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Addressing Method for Diagonal Grid Non-Interlace Raster-Scanned Images

IP.com Disclosure Number: IPCOM000036336D
Original Publication Date: 1989-Sep-01
Included in the Prior Art Database: 2005-Jan-28
Document File: 3 page(s) / 75K

Publishing Venue

IBM

Related People

Flurry, GA: AUTHOR [+2]

Abstract

This addressing method allows a diagonal grid (DG) formatted image to be stored with other more conventional square grid array formatted images. This method requires little additional hardware to support.

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Addressing Method for Diagonal Grid Non-Interlace Raster-Scanned Images

This addressing method allows a diagonal grid (DG) formatted image to be stored with other more conventional square grid array formatted images. This method requires little additional hardware to support.

As designated by the '*' in Fig. 1, all odd counts of the scan

(Image Omitted)

line address require that a row address for memory unit 0 be incremented by one from the row address for memory unit 1 and that the addresses on all even counts be the same for both of the memory units.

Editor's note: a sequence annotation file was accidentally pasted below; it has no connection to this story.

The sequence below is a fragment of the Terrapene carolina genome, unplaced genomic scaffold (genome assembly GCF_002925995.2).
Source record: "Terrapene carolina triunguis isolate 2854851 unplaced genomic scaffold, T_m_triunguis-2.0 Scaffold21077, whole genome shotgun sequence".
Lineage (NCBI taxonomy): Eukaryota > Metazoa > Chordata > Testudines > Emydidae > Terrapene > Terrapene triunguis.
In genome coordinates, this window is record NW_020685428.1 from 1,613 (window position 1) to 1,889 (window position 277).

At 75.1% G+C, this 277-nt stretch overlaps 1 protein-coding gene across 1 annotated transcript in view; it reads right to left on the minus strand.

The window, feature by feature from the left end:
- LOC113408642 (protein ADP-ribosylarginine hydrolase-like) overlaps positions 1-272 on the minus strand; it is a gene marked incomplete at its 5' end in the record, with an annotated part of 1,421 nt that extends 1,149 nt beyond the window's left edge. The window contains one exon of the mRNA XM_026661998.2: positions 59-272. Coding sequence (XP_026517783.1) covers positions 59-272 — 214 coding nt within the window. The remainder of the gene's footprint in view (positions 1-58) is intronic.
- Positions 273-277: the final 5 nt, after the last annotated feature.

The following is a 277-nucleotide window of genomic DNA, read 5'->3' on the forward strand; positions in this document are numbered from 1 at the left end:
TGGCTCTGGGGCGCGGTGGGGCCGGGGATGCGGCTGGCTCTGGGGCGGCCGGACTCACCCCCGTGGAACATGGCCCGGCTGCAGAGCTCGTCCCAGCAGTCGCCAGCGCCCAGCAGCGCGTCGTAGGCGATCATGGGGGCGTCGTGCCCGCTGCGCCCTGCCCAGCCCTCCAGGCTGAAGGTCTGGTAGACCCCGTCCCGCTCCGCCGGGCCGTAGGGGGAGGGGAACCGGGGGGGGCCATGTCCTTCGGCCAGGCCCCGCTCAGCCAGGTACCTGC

Fig. 2 shows the additional addressing logic to support the DG addressing method shown in Fig. 1. Blocks #1 and #2 in Fig. 2 produce conventional horizontal and vertical timing for a raster scan CRT. Each horizontal blanking period the scan line address (block #2) is incremented, producing an incremental count as shown in Fig. 1. During the blanking period the new scan line information must be loaded into the secondary ports of the video DRAMs. This is accomplished by a sequence produced from the state machine (block #4) which is triggered each horizontal sync from the horizontal timer (block #1). The sequence produced from the state machine causes a special memory cycle (shift register load cycle).

The address for the shift register load cycle is produce by blocks #2, #3, #5, #6, #7, #8, #9, and #10. Block #2 drives block #3 with the scan line address. Block #3 divides the scan line address by two and outputs the dividend and remainder to blocks #5 and #6. Block #5 increments the address by one. Block #6 passes the dividend when the remainder equals 0 (even scan line addresses) or passes the dividend p...